Solicitors’ watchdog says firms should do all they reasonably can to protect staff wellbeing
The solicitors’ watchdog has warned law firms that they could face regulatory action for imposing “wholly unreasonable workloads or targets” upon lawyers and staff.
In new guidance published this week, the Solicitors Regulation Authority (SRA) outlined its approach for when firms have failed to look after staff wellbeing.
The SRA said it had received complaints that “some firms have an unsupportive, bullying or toxic working environment and culture”, which could “impact significantly” on wellbeing and mental health.
These concerns ranged from “systemic bullying, discrimination or harassment” to ignoring complaints and “exerting pressure to take short cuts or act unethically”.
The SRA recognised that “practising law can sometimes be pressurised and stressful, involving long hours, heavy workloads and dealing with challenging and demanding clients and situations”, but firms should “do everything they reasonably can to look after their staff’s wellbeing”.
“As a regulator, we do not direct the working practices or procedures that firms should adopt,” the guidance continued. “However, we will take action if we believe that there has been a serious regulatory failure.”
Whilst a one-off complaint arising, for example, due to a single episode of bullying, is unlikely to lead to regulatory action, the SRA said it is likely to act on breaches that are either “particularly serious in isolation, or which demonstrate a persistent failure to comply”.
The SRA is likely to take action against a firm where, for example, there is evidence of “a pattern of the abuse of authority by senior staff that has been left unchecked by the firm” or a complaint of “discrimination, victimisation or harassment” not dealt with in “a prompt and fair manner”.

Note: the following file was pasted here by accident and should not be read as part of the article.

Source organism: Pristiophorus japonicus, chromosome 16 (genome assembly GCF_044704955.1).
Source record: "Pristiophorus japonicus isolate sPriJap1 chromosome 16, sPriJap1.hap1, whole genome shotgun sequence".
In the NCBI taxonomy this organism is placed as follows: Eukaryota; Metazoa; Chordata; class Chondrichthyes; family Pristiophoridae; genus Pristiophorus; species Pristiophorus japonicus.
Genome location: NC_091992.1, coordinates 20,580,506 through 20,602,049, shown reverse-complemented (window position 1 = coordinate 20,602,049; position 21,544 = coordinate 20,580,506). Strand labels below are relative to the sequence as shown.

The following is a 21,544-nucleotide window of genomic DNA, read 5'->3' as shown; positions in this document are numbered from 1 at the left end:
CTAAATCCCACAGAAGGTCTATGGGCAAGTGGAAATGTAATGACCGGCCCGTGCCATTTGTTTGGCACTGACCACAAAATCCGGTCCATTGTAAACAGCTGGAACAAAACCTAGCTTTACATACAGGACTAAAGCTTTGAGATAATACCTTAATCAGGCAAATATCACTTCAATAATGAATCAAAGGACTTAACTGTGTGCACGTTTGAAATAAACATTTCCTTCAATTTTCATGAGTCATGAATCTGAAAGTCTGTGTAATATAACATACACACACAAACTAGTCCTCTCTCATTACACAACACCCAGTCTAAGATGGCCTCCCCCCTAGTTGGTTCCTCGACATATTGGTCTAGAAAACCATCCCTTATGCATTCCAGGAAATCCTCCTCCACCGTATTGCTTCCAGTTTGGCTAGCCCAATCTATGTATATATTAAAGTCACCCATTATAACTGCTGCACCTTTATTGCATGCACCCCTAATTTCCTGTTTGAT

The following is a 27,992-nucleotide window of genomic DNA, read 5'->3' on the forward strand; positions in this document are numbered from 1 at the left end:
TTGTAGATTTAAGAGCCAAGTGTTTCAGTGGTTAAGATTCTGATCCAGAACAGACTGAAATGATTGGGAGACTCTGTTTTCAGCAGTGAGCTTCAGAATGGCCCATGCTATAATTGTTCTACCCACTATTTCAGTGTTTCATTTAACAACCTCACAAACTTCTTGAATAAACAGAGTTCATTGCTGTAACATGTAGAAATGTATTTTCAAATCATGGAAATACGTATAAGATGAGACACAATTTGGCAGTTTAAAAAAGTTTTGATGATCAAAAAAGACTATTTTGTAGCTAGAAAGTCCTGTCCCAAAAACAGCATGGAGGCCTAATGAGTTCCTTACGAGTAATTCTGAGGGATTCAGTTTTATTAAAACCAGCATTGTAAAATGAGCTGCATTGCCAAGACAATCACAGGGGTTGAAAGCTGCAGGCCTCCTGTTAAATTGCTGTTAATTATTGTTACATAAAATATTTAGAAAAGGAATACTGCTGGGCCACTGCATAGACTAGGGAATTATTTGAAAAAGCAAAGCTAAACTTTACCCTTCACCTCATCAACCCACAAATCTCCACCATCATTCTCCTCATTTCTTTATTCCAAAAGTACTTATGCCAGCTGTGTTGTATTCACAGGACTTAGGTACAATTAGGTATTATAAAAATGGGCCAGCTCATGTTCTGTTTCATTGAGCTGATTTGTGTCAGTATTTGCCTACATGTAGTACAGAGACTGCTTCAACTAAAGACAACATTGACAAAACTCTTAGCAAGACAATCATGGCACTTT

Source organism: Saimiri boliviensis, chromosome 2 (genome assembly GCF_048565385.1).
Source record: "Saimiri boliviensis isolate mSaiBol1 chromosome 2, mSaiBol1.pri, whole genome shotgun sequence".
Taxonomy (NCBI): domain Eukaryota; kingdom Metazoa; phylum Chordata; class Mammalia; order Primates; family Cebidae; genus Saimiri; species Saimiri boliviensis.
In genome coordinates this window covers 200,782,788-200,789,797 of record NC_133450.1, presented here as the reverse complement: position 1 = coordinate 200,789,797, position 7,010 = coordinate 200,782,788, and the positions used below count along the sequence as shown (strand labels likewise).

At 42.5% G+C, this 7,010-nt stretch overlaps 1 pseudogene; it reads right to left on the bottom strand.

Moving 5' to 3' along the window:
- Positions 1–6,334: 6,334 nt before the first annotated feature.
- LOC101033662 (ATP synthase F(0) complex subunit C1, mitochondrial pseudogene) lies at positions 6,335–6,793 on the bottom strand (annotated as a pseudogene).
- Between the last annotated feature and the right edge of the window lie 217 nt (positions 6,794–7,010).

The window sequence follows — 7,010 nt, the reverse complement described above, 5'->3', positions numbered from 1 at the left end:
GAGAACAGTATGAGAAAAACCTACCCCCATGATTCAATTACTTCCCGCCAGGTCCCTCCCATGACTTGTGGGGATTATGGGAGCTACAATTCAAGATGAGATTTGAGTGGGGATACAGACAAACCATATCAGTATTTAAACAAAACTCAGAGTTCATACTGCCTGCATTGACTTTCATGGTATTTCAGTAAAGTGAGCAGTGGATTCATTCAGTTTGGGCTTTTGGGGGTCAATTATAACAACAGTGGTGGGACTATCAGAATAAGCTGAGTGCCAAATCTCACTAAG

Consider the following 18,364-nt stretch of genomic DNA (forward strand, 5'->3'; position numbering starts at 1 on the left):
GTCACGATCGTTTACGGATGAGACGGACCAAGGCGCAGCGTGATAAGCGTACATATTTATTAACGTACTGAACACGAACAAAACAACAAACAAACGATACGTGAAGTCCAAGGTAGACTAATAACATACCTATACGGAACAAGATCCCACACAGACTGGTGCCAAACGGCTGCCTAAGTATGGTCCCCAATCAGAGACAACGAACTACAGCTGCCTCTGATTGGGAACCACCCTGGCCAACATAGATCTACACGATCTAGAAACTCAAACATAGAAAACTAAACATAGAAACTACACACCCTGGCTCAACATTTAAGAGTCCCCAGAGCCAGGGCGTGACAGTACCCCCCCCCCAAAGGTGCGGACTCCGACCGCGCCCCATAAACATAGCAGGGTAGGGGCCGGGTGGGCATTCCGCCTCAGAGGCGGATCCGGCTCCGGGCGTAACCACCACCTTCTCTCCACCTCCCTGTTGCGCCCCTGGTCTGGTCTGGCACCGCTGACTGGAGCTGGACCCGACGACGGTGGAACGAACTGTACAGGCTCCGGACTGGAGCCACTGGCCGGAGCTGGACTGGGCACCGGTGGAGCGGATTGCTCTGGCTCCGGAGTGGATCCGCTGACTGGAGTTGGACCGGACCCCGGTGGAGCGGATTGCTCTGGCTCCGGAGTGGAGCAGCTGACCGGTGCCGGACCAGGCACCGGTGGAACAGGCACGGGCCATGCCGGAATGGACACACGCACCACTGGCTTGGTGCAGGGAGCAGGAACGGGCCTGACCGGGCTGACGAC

It will also take action where complaints of bullying raised with the firm over a period of time result in “inadequate action” taken or evidence that incidents had not been brought to light “because of the firm’s culture and/or inadequate reporting and disciplinary measures”.
Further examples include a firm pressuring staff to withdraw complaints, ineffective systems and controls, including the “failure to supervise or support staff leading to serious competence or performance issues” and “the imposition of wholly unreasonable workloads or targets”.
Alongside the guidance the SRA this week released the results of a review of workplace culture. A quarter of the 200 or so legal professionals surveyed felt their firm didn’t have a “positive culture” and highlighted concerns such as long working hours, targets, pressures from clients and workloads, and worries around reporting mental health issues and bullying behaviour.
Our own research last year showed junior lawyers in the London offices of some elite law firms are averaging 14-hour workdays.
The recent stream of junior lawyer pay rises, in some instances toppling over £160k, are widely considered to be a ‘stopgap’ to compensate for the lengthy hours.
Paul Philip, chief executive of the SRA, commented:
“In the legal sector, a poor culture can not only affect personal wellbeing but also ethical behaviour, competence and ultimately the standard of service received by clients. That’s been coming through in our enforcement work and we are concerned that some workplaces could potentially be contributing to mistakes and misconduct.”
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